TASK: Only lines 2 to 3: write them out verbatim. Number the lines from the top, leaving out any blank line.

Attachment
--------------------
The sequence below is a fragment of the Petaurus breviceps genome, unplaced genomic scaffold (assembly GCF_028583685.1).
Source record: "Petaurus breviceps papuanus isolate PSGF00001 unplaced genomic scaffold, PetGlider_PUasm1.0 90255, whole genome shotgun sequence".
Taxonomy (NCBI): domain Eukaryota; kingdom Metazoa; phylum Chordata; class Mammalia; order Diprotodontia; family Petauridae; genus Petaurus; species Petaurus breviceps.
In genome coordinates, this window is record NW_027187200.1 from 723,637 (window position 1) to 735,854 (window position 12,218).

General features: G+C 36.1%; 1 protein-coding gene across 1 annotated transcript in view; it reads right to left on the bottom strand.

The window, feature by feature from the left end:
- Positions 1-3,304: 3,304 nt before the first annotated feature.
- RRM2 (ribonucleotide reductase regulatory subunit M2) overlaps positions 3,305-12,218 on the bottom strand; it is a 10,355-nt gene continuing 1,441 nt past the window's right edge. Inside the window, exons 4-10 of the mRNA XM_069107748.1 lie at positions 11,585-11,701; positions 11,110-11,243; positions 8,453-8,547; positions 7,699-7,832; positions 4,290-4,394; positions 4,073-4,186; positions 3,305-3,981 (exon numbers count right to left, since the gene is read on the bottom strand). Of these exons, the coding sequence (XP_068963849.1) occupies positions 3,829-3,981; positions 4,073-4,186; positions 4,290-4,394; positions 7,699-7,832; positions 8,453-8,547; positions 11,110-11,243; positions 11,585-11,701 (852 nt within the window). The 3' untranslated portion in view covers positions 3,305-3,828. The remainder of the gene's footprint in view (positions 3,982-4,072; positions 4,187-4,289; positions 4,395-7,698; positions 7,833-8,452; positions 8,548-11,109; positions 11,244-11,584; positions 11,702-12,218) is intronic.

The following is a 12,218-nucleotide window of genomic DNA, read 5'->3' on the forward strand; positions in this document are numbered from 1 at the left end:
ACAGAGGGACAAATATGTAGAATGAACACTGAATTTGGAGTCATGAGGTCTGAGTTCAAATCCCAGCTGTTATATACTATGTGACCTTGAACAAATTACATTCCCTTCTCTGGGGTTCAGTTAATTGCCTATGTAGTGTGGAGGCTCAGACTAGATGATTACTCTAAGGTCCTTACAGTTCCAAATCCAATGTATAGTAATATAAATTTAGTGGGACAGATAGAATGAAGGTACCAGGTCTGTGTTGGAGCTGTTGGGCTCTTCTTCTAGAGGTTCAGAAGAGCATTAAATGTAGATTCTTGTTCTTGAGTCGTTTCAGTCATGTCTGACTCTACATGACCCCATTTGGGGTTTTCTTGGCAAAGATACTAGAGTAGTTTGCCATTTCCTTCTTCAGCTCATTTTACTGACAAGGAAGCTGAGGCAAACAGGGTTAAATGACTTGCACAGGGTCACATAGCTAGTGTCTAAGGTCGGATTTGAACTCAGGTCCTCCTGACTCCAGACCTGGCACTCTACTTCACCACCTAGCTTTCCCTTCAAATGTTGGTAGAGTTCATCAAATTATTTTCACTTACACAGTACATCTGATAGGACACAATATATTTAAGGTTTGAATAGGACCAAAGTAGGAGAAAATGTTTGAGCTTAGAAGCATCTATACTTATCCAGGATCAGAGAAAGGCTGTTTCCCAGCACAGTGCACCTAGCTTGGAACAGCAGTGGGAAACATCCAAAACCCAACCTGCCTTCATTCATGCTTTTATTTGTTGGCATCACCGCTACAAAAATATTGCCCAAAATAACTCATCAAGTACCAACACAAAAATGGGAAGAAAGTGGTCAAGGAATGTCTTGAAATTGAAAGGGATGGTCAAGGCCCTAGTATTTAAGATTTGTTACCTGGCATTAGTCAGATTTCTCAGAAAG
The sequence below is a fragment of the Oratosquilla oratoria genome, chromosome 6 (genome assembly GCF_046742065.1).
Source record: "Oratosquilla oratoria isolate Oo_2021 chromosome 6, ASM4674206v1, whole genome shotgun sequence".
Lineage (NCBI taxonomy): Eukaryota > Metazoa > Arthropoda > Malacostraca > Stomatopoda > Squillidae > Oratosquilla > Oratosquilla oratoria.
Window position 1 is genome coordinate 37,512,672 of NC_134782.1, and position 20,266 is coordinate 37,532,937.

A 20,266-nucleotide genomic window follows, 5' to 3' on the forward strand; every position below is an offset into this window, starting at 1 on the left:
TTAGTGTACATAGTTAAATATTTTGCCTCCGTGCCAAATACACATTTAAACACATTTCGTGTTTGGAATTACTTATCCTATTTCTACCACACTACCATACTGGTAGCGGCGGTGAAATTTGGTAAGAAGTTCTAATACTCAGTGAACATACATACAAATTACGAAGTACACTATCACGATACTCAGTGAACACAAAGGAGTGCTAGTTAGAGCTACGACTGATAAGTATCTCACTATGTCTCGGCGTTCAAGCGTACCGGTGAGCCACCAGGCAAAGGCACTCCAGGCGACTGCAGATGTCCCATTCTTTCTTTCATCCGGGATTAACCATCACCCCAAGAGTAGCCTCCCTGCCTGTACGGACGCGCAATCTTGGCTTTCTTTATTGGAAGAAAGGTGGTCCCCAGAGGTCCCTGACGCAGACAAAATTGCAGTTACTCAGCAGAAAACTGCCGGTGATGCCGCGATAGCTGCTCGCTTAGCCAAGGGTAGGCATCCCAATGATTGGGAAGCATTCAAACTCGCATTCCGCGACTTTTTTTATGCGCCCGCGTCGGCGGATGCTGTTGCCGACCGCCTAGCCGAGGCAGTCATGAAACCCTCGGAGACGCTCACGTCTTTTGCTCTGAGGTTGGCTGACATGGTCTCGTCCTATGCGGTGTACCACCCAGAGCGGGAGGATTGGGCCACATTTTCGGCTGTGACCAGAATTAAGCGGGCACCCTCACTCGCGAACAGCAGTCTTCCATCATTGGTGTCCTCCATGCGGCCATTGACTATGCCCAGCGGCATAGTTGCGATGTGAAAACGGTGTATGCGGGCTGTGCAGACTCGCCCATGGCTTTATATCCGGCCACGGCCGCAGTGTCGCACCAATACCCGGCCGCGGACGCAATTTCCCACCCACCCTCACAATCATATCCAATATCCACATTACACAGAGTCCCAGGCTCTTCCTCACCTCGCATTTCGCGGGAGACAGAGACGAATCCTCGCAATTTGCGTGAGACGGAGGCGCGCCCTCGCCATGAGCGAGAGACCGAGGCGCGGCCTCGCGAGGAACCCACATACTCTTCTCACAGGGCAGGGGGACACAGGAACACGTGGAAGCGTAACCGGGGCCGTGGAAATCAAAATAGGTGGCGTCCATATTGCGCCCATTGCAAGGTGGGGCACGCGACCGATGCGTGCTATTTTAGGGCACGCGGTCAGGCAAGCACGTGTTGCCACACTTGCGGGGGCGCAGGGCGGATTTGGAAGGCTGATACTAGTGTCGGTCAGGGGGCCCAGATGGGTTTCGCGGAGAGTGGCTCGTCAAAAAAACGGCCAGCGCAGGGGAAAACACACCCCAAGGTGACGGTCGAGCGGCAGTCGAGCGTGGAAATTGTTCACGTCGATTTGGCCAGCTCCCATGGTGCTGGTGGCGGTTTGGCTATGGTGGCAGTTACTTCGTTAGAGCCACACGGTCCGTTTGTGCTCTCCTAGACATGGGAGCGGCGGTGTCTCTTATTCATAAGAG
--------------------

Source record: "Petaurus breviceps papuanus isolate PSGF00001 unplaced genomic scaffold, PetGlider_PUasm1.0 90255, whole genome shotgun sequence".
Taxonomy (NCBI): domain Eukaryota; kingdom Metazoa; phylum Chordata; class Mammalia; order Diprotodontia; family Petauridae; genus Petaurus; species Petaurus breviceps.